New Remedies in Early Modern Ottoman Medicine: Some from the New World, Some from Tombs
A Seminar with Dr. Akif Yerlioğlu
This talk will offer a critical overview of the seventeenth- and eighteenth-century pharmacological world of the Ottoman “new medicine” (ṭıbb-ı cedīd). From the 1660s onwards, Ottoman physicians began to translate early-modern European medical sources and adapt medical ideas and theories based on chemical methods that stood out from the works of the ancients (e.g., Galen, Avicenna). This emerging corpus created fertile ground for lively discussions in Ottoman medical scholarship, which went hand in hand with the application of new curative substances, imported from various parts of the world, including, but not exclusive to the Americas. I approach these moments of critical translation and adaptation from lived aspects of medical practice, which are overlooked in current scholarship in the history of medicine that restricts the material to the intertextual domain of books and ideas. Using a range of archival sources (e.g., recipe books, pharmacological encyclopedias, palace inventories, travelogues), I argue that for physicians and other medical professionals, this new medical discourse was not considered mere exotica. Rather, novel cures and substances alongside their implementation (including, therefore, the newly-adapted apparatuses) were quickly incorporated into everyday medical practices, which would lay the groundwork for incorporation of chemical methodologies into both scholarly and popular medicine.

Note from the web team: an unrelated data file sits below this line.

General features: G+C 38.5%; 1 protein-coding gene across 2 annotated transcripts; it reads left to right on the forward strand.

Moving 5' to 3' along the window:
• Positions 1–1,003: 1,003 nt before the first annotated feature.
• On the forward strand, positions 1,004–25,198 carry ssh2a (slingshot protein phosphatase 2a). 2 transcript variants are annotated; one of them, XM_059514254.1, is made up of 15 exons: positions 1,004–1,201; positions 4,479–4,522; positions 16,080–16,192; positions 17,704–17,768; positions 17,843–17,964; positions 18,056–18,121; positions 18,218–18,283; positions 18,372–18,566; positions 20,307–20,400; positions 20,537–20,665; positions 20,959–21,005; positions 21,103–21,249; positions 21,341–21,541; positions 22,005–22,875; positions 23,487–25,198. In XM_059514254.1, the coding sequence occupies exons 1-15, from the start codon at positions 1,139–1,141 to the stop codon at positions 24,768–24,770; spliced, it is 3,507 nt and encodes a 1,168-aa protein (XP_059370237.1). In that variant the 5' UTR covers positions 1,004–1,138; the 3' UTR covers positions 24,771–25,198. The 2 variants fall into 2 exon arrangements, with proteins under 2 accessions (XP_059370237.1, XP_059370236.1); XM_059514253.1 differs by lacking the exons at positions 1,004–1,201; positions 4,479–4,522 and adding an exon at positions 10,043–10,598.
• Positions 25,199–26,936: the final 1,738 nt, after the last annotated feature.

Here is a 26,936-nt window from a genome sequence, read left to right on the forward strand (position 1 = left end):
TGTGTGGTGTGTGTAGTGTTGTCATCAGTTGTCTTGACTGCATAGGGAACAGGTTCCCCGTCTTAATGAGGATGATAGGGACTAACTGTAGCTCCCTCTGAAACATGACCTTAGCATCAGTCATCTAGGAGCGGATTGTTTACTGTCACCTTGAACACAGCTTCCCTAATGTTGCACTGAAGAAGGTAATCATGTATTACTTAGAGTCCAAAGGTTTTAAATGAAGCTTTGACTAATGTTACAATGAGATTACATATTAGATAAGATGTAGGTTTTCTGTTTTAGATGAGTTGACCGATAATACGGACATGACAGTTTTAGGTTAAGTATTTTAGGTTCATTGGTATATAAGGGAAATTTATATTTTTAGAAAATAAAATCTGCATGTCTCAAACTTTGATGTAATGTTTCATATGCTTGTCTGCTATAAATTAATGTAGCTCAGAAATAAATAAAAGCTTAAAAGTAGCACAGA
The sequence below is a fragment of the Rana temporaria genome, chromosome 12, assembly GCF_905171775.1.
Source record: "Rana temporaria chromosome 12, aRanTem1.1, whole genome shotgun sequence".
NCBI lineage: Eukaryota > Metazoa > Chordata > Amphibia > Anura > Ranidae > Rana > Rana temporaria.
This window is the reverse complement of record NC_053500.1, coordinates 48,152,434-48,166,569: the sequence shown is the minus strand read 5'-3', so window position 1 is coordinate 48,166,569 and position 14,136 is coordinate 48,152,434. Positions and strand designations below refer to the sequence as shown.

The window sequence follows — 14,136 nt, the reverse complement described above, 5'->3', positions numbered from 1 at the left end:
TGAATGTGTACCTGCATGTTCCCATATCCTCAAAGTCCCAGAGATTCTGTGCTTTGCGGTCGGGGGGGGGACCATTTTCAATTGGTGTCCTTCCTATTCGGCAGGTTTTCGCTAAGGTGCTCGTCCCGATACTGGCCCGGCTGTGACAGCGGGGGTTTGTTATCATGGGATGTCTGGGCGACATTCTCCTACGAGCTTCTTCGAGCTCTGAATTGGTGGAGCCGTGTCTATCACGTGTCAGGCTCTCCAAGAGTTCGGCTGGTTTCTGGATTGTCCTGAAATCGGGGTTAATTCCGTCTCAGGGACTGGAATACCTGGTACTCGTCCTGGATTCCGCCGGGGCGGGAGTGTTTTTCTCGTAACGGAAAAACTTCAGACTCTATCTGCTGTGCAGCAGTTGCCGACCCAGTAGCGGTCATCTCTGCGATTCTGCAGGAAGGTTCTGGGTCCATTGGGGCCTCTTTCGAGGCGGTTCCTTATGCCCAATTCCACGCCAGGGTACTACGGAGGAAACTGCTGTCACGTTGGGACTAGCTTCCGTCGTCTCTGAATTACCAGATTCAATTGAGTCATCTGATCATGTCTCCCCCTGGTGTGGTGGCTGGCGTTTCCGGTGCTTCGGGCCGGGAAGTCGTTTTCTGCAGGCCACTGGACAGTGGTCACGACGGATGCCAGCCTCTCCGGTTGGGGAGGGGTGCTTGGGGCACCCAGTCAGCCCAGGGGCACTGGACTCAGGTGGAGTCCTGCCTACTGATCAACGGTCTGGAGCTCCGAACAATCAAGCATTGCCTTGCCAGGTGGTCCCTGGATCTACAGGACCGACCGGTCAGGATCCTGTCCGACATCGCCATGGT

Akif Ercihan Yerlioğlu graduated from the Department of History and Middle Eastern Studies at Harvard University in 2020. He focuses on early modern Ottoman medical discourse, especially the novel ideas and practices, by analyzing medical texts and the interactions between the state and physicians in the medical marketplace. Previously supported by prestigious institutions (e.g., Mahindra Humanities Center, Gerda Henkel Stiftung, ANAMED), Yerlioğlu’s work situates the Ottoman lands into the global circulation of ideas, materials, and experts, and presents a more connected picture of the early modern world.
This event will take place on Zoom. Attendance required pre-registration. Please register here.